So let tell you a story about a young man growing up in a predominately Latino area of Anaheim. You know, Anaheim Flats, the opposite of Anaheim Hills. The area home to Little People’s Park, gangs such as Anaheim Vatos Locos, Anaheim PD HQ, and the central public library. Okay it wasn’t that bad, we have Disneyland!
This story begins with me as a sophomore at Anaheim High sitting in an English class. It was the day that Upward Bound walked into my life. Here’s some context for this story. Growing up, I was an academically-focused student who loved school, studying, and getting good grades. Like my family, I didn’t know too much about college. We lived in a community that saw high school as an end point, not a launch pad. Yes, we valued education, but we couldn’t value something we were unaware of… like higher education. My parents didn’t go to college. My mom enrolled in a community college, but then I came along. Growing up, we didn’t know the difference between Fullerton College and Cal State Fullerton, it was all the same. And without Upward Bound, who knows if I would have gone to college.
So I’m in this class, and a person comes in to talk about college and a program called Upward Bound at Cal State Fullerton, the local CSU. The presentation was okay, but many students were disinterested, even I was at first. Then, I heard the magic phrase, “each student in the program gets a TI-83,” and I was sold. I knew I couldn’t afford a $100 calculator and that I would be taking Pre-Calculus, next semester. I signed up, but at that point I didn’t know the life changing experience it would be.
Through the program, I soon realized if I wanted to go to college I need to take control of my learning. Previous to being part of upward bound, I was unaware of my schools “tracking.” I soon discovered that students were grouped into different types of class; “AP track,” “Honors track,” “College Prep track,” and I figured out I was in the “We don’t give a fuck track.” You know the vocational track that includes advanced wood shop, keyboarding, ROP classes, and other courses that would not count or would put me in a disadvantage when applying for college. Upward Bound taught me many things, too many to list today. Overall it gave me confidence and helped me gain advocacy skills, once I learned the A-F requirements, I demanded to be put in college prep/AP courses.
Upward Bound motivated me; it validated my cultural experiences, and empowered me to achieve my dreams. It incorporated my family and we all learned about college. After sophomore year, I got on track to go to college. I wasn’t going to be denied to a UC because I forgot to take the SAT II or a Visual/Performing Arts course, as many of my friends did before. I was educated by Upward Bound and become college ready. So I graduated HS and enrolled to Cal State Fullerton, were I continued to receive support by other TRIO programs like Student Support Services and McNairs Scholars.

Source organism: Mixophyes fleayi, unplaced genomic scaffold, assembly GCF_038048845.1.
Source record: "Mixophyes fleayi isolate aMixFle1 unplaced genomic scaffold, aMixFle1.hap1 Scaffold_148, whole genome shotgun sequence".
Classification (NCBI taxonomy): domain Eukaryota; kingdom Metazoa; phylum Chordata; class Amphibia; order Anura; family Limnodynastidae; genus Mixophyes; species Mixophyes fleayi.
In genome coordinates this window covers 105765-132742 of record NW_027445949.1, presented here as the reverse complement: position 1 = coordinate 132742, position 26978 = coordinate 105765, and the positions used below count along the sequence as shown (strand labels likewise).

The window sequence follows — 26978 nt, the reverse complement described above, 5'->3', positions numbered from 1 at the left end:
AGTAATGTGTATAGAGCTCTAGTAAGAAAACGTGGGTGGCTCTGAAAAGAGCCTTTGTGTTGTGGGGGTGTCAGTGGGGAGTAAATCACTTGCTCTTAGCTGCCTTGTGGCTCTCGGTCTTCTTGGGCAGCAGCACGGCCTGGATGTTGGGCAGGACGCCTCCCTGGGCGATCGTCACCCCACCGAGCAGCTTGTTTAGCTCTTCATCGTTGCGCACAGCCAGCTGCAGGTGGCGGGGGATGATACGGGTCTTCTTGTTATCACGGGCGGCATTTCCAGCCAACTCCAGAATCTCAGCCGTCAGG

I know too many people who had experiences like mine. Many of my colleagues are where they are now because of a TRIO Program. A friend is a doctoral candidate who was catapulted into academia through McNair’s Scholars, my fraternity brother persisted and graduated from college thanks to Student Support Services, and many others in school became college-ready through Talent Search. These programs work. They make a difference. They made a difference in my life and I am forever grateful. Now, it is time to do my part to make sure they exist in the future
And you may ask why I shared this story?
Today, I have seen my friends and colleagues rise for TRIO and other federal programs. A call to action has been sent. To act against the bill, HR 1. If passed, this bill would result in drastic cuts to programs that serve the neediest and most vulnerable members of our society. Specifically, it which would kick 87,000 vulnerable middle and high school students out of TRIO program. Programs that provide intensive academic tutoring, college and career counseling, financial aid advising, and personal mentoring that enables low-income students to achieve their goal of becoming the first in their families to go to college.
For more on what you can do, check out http://www.onemillionvoicesunited.org/ or read this article on it, http://huff.to/e5pVaW. Email or call your house representatives/senators to support President Obama’s 67 Million dollar increase for TRIO programs and to vote against cuts to TRIO in HR 1. Or just share your story in Solidarity, like I did.
My journey through higher education began with Upward Bound. I realized my true potential and gained awareness of the power education has to uplift a community, a nation. It is the reason, why I am in higher education and want to pursue a doctorate. In difficult economic times, we cannot continue to sacrifice education. These cuts will result in lost opportunities and unrealized futures. TRIO programs deals hope, hope for a better future through education.